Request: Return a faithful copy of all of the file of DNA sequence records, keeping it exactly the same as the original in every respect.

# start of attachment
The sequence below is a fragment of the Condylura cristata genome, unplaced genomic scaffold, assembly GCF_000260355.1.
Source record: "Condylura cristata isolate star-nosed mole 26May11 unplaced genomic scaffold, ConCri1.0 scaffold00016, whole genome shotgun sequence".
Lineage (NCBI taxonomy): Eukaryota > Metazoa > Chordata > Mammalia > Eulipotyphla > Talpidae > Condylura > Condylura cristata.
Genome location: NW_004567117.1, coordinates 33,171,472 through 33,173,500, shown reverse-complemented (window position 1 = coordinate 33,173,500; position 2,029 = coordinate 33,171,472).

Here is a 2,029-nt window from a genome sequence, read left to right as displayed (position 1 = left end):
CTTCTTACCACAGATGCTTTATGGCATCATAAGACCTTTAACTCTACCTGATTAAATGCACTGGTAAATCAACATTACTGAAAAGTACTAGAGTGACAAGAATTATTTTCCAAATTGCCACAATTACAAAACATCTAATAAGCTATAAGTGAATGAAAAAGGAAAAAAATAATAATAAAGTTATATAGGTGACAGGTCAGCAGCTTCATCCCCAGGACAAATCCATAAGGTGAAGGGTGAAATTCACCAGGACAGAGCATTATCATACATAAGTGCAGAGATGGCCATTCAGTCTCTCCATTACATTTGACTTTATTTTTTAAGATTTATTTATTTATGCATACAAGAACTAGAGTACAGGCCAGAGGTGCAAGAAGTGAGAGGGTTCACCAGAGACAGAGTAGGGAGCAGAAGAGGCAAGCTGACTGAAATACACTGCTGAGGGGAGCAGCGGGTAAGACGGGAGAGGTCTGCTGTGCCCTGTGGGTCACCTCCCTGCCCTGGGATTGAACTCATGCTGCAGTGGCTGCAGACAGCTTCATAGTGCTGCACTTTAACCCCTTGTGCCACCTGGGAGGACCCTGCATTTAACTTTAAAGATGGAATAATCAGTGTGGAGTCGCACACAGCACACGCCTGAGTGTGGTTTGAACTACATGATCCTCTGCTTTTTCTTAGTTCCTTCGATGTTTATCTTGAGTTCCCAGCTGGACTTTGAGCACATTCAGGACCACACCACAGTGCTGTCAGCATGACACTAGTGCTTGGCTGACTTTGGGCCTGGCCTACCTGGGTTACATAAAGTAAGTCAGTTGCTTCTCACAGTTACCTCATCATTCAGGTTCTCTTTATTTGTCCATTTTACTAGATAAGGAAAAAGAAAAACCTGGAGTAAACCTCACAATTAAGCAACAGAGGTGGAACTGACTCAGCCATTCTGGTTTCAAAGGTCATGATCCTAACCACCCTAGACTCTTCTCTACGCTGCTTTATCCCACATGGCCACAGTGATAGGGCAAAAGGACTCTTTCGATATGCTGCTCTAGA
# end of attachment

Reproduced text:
The sequence below is a fragment of the Condylura cristata genome, unplaced genomic scaffold, assembly GCF_000260355.1.
Source record: "Condylura cristata isolate star-nosed mole 26May11 unplaced genomic scaffold, ConCri1.0 scaffold00016, whole genome shotgun sequence".
Lineage (NCBI taxonomy): Eukaryota > Metazoa > Chordata > Mammalia > Eulipotyphla > Talpidae > Condylura > Condylura cristata.
Genome location: NW_004567117.1, coordinates 33,171,472 through 33,173,500, shown reverse-complemented (window position 1 = coordinate 33,173,500; position 2,029 = coordinate 33,171,472).

Here is a 2,029-nt window from a genome sequence, read left to right as displayed (position 1 = left end):
CTTCTTACCACAGATGCTTTATGGCATCATAAGACCTTTAACTCTACCTGATTAAATGCACTGGTAAATCAACATTACTGAAAAGTACTAGAGTGACAAGAATTATTTTCCAAATTGCCACAATTACAAAACATCTAATAAGCTATAAGTGAATGAAAAAGGAAAAAAATAATAATAAAGTTATATAGGTGACAGGTCAGCAGCTTCATCCCCAGGACAAATCCATAAGGTGAAGGGTGAAATTCACCAGGACAGAGCATTATCATACATAAGTGCAGAGATGGCCATTCAGTCTCTCCATTACATTTGACTTTATTTTTTAAGATTTATTTATTTATGCATACAAGAACTAGAGTACAGGCCAGAGGTGCAAGAAGTGAGAGGGTTCACCAGAGACAGAGTAGGGAGCAGAAGAGGCAAGCTGACTGAAATACACTGCTGAGGGGAGCAGCGGGTAAGACGGGAGAGGTCTGCTGTGCCCTGTGGGTCACCTCCCTGCCCTGGGATTGAACTCATGCTGCAGTGGCTGCAGACAGCTTCATAGTGCTGCACTTTAACCCCTTGTGCCACCTGGGAGGACCCTGCATTTAACTTTAAAGATGGAATAATCAGTGTGGAGTCGCACACAGCACACGCCTGAGTGTGGTTTGAACTACATGATCCTCTGCTTTTTCTTAGTTCCTTCGATGTTTATCTTGAGTTCCCAGCTGGACTTTGAGCACATTCAGGACCACACCACAGTGCTGTCAGCATGACACTAGTGCTTGGCTGACTTTGGGCCTGGCCTACCTGGGTTACATAAAGTAAGTCAGTTGCTTCTCACAGTTACCTCATCATTCAGGTTCTCTTTATTTGTCCATTTTACTAGATAAGGAAAAAGAAAAACCTGGAGTAAACCTCACAATTAAGCAACAGAGGTGGAACTGACTCAGCCATTCTGGTTTCAAAGGTCATGATCCTAACCACCCTAGACTCTTCTCTACGCTGCTTTATCCCACATGGCCACAGTGATAGGGCAAAAGGACTCTTTCGATATGCTGCTCTAGA